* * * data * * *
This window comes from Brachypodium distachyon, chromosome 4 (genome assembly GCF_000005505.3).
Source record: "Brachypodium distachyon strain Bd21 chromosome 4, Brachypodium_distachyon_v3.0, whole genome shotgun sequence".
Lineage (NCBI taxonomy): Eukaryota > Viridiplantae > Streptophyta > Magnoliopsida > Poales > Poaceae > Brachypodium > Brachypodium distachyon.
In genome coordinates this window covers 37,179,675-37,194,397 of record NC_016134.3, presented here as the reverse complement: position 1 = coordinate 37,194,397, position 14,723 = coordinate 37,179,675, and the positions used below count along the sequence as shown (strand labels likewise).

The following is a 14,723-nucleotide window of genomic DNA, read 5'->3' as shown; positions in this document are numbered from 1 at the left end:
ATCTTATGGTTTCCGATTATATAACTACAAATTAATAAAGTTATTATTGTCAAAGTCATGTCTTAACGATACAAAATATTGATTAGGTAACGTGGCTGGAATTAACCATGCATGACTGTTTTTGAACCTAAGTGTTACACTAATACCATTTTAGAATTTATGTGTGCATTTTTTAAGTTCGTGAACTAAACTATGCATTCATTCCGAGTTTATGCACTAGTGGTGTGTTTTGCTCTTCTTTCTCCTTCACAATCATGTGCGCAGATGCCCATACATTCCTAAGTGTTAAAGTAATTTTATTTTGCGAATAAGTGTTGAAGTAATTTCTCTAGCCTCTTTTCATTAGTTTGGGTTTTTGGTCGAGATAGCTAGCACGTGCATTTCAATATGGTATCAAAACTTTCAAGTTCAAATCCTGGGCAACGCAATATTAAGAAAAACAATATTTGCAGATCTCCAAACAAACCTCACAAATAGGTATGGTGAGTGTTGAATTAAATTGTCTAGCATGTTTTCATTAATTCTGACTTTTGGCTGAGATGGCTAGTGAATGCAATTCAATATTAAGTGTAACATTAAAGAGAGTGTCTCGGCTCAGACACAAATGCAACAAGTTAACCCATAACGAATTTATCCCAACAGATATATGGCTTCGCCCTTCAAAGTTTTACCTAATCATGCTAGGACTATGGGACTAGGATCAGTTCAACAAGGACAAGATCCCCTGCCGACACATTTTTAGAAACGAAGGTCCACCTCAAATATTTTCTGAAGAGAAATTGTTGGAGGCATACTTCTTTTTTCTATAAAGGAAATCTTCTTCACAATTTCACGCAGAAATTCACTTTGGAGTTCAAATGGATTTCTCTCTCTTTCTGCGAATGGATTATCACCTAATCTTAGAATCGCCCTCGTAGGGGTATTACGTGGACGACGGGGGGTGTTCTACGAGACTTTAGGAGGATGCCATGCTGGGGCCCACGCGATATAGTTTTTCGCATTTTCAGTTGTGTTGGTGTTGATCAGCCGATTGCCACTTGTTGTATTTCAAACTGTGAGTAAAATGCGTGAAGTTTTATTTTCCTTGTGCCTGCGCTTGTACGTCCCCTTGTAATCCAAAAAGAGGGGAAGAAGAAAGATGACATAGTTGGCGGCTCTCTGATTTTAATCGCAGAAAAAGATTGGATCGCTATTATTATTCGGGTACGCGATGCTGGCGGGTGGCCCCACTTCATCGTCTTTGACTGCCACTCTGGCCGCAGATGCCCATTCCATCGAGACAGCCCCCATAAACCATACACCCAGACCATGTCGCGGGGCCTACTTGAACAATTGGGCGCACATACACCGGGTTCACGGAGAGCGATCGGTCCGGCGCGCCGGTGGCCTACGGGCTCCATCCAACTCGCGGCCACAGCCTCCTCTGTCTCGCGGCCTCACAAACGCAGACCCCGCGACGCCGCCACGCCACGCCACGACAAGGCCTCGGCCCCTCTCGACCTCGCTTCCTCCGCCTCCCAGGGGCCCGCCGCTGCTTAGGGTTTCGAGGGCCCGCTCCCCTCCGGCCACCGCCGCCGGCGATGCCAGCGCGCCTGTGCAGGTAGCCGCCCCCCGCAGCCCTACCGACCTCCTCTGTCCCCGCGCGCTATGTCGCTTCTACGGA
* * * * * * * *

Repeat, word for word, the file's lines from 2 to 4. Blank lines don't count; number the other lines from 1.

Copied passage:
Source record: "Brachypodium distachyon strain Bd21 chromosome 4, Brachypodium_distachyon_v3.0, whole genome shotgun sequence".
Lineage (NCBI taxonomy): Eukaryota > Viridiplantae > Streptophyta > Magnoliopsida > Poales > Poaceae > Brachypodium > Brachypodium distachyon.
In genome coordinates this window covers 37,179,675-37,194,397 of record NC_016134.3, presented here as the reverse complement: position 1 = coordinate 37,194,397, position 14,723 = coordinate 37,179,675, and the positions used below count along the sequence as shown (strand labels likewise).